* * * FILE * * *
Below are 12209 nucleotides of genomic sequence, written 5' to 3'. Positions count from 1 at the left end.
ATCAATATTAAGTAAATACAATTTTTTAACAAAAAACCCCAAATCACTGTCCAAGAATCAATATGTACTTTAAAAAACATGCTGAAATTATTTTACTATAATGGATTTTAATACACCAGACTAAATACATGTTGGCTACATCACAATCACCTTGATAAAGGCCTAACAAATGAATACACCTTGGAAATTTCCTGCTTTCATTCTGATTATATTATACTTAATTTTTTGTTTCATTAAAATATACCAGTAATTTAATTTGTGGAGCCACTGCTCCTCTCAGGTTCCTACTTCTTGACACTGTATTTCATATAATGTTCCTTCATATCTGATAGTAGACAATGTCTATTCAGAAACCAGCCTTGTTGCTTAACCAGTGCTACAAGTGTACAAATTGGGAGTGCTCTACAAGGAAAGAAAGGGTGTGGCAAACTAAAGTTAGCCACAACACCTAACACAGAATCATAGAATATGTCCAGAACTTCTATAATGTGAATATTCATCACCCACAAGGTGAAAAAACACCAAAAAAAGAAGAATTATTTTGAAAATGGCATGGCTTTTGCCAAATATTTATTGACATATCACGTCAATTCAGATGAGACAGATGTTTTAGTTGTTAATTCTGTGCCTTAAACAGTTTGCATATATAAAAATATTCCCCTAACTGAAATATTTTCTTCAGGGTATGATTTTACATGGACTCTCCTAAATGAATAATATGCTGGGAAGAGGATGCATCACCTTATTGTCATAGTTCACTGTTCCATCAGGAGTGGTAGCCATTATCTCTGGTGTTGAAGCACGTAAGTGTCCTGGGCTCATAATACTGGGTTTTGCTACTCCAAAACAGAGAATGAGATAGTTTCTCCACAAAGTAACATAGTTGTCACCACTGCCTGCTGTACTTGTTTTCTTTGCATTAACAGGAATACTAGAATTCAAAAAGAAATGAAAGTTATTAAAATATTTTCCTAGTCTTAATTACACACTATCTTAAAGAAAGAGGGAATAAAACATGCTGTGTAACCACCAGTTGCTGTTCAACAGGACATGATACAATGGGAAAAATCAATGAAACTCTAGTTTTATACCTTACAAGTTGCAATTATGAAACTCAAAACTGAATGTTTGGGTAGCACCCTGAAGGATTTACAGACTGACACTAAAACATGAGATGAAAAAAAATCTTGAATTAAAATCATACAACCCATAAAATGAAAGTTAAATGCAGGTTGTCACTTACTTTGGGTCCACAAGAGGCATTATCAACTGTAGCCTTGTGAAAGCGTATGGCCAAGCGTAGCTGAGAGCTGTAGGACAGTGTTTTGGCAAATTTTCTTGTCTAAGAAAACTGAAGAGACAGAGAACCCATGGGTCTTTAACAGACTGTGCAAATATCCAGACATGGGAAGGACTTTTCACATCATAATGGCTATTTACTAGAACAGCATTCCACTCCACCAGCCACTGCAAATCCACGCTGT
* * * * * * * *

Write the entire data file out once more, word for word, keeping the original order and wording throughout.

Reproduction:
Below are 12209 nucleotides of genomic sequence, written 5' to 3'. Positions count from 1 at the left end.
ATCAATATTAAGTAAATACAATTTTTTAACAAAAAACCCCAAATCACTGTCCAAGAATCAATATGTACTTTAAAAAACATGCTGAAATTATTTTACTATAATGGATTTTAATACACCAGACTAAATACATGTTGGCTACATCACAATCACCTTGATAAAGGCCTAACAAATGAATACACCTTGGAAATTTCCTGCTTTCATTCTGATTATATTATACTTAATTTTTTGTTTCATTAAAATATACCAGTAATTTAATTTGTGGAGCCACTGCTCCTCTCAGGTTCCTACTTCTTGACACTGTATTTCATATAATGTTCCTTCATATCTGATAGTAGACAATGTCTATTCAGAAACCAGCCTTGTTGCTTAACCAGTGCTACAAGTGTACAAATTGGGAGTGCTCTACAAGGAAAGAAAGGGTGTGGCAAACTAAAGTTAGCCACAACACCTAACACAGAATCATAGAATATGTCCAGAACTTCTATAATGTGAATATTCATCACCCACAAGGTGAAAAAACACCAAAAAAAGAAGAATTATTTTGAAAATGGCATGGCTTTTGCCAAATATTTATTGACATATCACGTCAATTCAGATGAGACAGATGTTTTAGTTGTTAATTCTGTGCCTTAAACAGTTTGCATATATAAAAATATTCCCCTAACTGAAATATTTTCTTCAGGGTATGATTTTACATGGACTCTCCTAAATGAATAATATGCTGGGAAGAGGATGCATCACCTTATTGTCATAGTTCACTGTTCCATCAGGAGTGGTAGCCATTATCTCTGGTGTTGAAGCACGTAAGTGTCCTGGGCTCATAATACTGGGTTTTGCTACTCCAAAACAGAGAATGAGATAGTTTCTCCACAAAGTAACATAGTTGTCACCACTGCCTGCTGTACTTGTTTTCTTTGCATTAACAGGAATACTAGAATTCAAAAAGAAATGAAAGTTATTAAAATATTTTCCTAGTCTTAATTACACACTATCTTAAAGAAAGAGGGAATAAAACATGCTGTGTAACCACCAGTTGCTGTTCAACAGGACATGATACAATGGGAAAAATCAATGAAACTCTAGTTTTATACCTTACAAGTTGCAATTATGAAACTCAAAACTGAATGTTTGGGTAGCACCCTGAAGGATTTACAGACTGACACTAAAACATGAGATGAAAAAAAATCTTGAATTAAAATCATACAACCCATAAAATGAAAGTTAAATGCAGGTTGTCACTTACTTTGGGTCCACAAGAGGCATTATCAACTGTAGCCTTGTGAAAGCGTATGGCCAAGCGTAGCTGAGAGCTGTAGGACAGTGTTTTGGCAAATTTTCTTGTCTAAGAAAACTGAAGAGACAGAGAACCCATGGGTCTTTAACAGACTGTGCAAATATCCAGACATGGGAAGGACTTTTCACATCATAATGGCTATTTACTAGAACAGCATTCCACTCCACCAGCCACTGCAAATCCACGCTGT